Kentish Town pub turned into a shop had ‘not been supported by community’
Nisa developers tell planning hearing that bar was 'not viable'
03 October, 2019 — By Dan Carrier
Pub protestors stage a demonstration outside the Leighton Arms pub last summer
THE future of a Kentish Town pub – which was shut down and turned into a Nisa convenience supermarket without council permission – is set to be decided by a Whitehall planning inspector.
The Town Hall has refused to grant consent for the switch at the Leighton Arms pub and developers this week began laying out their case at an appeal hearing.
Planning inspector Diane Lewis must decide whether the building can continue to be used as a Nisa Local shop, or whether it should be returned to use as a bar.
The pub closed down in March 2016 ahead of a refurbishment of the upstairs but customers believed that it would open again after the building work was complete.
Lawyer David Forsdick QC, representing owner Martin Cramer, told the hearing at the Crowndale Centre that his client’s case hung on whether it could be shown that the pub was still viable business and if any publican was interested in running it.
He added: “The basic facts here are stark and no contrary evidence or analysis is provided by the council or any third party. It was patently obvious the Leighton Arms was not well supported by the local community.”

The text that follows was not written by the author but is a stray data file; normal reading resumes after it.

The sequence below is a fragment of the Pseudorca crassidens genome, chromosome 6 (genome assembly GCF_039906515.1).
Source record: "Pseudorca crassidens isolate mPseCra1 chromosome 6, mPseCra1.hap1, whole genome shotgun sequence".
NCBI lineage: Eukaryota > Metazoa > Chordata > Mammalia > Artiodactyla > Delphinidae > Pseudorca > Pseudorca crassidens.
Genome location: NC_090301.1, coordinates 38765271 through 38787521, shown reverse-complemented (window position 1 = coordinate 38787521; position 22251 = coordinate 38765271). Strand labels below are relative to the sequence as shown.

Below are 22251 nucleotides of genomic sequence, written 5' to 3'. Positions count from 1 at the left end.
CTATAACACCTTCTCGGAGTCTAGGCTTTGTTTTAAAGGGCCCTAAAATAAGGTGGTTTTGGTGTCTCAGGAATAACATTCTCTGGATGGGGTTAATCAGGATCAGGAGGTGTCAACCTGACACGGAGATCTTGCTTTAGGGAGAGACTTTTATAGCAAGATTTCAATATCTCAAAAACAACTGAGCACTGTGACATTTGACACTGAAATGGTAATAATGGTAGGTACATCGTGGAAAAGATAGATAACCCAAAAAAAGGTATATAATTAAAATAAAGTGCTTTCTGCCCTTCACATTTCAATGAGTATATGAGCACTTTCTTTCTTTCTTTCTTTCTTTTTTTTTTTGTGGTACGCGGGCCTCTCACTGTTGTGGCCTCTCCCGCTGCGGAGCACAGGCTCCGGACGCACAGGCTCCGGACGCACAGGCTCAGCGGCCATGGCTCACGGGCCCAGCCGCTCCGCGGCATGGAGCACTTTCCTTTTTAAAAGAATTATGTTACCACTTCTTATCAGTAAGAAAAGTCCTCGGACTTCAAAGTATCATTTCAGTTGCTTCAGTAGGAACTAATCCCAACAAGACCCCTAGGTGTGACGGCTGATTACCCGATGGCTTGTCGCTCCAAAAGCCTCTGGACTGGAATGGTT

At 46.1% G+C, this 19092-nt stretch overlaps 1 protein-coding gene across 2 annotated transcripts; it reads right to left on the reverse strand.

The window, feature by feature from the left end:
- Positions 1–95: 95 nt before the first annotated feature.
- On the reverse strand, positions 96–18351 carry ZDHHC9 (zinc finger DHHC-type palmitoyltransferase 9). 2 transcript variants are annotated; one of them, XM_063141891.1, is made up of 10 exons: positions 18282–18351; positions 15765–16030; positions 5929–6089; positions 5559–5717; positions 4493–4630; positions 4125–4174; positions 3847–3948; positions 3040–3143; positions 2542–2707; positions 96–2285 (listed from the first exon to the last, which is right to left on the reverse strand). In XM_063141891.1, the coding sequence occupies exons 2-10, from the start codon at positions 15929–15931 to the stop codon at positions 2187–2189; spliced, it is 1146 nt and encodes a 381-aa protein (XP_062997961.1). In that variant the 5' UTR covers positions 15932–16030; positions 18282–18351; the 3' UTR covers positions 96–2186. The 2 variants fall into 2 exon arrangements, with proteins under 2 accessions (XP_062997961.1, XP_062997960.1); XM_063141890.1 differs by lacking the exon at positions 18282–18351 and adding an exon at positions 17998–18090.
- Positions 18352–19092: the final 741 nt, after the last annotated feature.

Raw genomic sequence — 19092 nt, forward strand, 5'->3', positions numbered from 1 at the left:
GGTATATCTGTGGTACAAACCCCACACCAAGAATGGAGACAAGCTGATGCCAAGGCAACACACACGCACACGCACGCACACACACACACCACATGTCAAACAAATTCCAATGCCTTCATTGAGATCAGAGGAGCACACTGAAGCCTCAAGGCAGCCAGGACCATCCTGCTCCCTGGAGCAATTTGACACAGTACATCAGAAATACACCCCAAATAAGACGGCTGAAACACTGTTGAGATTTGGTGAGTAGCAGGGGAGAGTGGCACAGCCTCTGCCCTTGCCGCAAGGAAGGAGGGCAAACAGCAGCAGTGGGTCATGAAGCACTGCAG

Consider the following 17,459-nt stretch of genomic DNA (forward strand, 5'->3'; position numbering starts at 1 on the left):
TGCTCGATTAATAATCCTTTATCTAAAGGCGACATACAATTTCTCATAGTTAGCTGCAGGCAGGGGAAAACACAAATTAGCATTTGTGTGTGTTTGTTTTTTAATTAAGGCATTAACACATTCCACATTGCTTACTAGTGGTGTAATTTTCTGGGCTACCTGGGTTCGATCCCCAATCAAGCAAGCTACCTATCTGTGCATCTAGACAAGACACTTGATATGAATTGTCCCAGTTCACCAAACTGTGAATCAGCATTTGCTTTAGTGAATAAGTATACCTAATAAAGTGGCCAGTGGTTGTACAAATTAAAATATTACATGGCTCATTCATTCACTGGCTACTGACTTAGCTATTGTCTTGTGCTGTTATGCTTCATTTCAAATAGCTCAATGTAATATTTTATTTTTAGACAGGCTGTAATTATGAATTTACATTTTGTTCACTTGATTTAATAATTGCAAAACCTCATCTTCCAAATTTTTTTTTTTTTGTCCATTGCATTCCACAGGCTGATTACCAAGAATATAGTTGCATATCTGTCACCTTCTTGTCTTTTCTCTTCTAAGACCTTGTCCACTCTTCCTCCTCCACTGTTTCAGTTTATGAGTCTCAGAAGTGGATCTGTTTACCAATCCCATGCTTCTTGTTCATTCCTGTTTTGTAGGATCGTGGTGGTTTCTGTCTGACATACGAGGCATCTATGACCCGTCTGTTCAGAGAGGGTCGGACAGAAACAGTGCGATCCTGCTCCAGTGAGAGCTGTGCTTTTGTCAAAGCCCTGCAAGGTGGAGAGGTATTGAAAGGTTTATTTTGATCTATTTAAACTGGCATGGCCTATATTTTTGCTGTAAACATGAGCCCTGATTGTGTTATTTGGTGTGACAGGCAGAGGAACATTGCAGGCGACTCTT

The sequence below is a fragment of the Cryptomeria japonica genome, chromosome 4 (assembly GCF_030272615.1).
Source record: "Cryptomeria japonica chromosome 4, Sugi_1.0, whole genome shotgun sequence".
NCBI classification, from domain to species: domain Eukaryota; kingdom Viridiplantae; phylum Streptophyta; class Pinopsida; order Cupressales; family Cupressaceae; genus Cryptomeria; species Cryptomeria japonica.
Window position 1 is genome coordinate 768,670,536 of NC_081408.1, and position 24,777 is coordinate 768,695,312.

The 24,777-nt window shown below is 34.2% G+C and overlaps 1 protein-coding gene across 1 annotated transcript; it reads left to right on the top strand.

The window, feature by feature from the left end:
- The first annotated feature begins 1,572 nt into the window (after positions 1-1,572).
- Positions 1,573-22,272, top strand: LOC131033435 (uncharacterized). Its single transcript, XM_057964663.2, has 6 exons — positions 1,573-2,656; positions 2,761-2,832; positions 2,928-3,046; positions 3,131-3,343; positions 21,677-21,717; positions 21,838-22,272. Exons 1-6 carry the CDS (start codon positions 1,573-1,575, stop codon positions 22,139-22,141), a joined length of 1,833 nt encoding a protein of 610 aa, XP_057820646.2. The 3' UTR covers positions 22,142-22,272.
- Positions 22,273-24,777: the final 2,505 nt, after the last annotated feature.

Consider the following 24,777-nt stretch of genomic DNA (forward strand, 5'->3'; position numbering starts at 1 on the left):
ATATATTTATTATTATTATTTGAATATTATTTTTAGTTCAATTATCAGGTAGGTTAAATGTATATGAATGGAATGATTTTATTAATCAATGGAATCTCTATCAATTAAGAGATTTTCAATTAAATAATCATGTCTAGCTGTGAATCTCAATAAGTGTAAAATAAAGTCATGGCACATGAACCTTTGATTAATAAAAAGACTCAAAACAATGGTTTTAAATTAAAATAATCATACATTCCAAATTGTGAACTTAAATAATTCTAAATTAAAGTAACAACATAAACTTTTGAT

He said this lack of support for the pub meant changing it to a shop without seeking council permission for a change of use was acceptable. Opponents to the switch say the pub was hampered when two houses were built on the beer garden and the upper floors were converted into flats.
Kentish Town ward Labour councillor Jenny Headlam-Wells said the owners, when they won permission in 2015 to build homes on upper floors, had said the plan would “ensure its longevity for the local community”.
A statement from residents group the Torriano Cottages Association said the shop threatened the viability of other stores nearby and the Leighton Arms had been an “important amenity” in an area that had lost other pubs.
It added: “We are strongly of the view that the actions of the developer have resulted in the loss of a significant community asset,” and would set a dangerous precedent.
Placard-waving protests were held in front of the building last summer.
Speaking in favour of the owners, Adrian Paterson told the inspector he had lived close to the Leighton for 40 years.
He said he believed the new shop provided a welcome service and that “I do not think the pub could be considered as the corner stone of the community. There are a number of other pubs people can use”.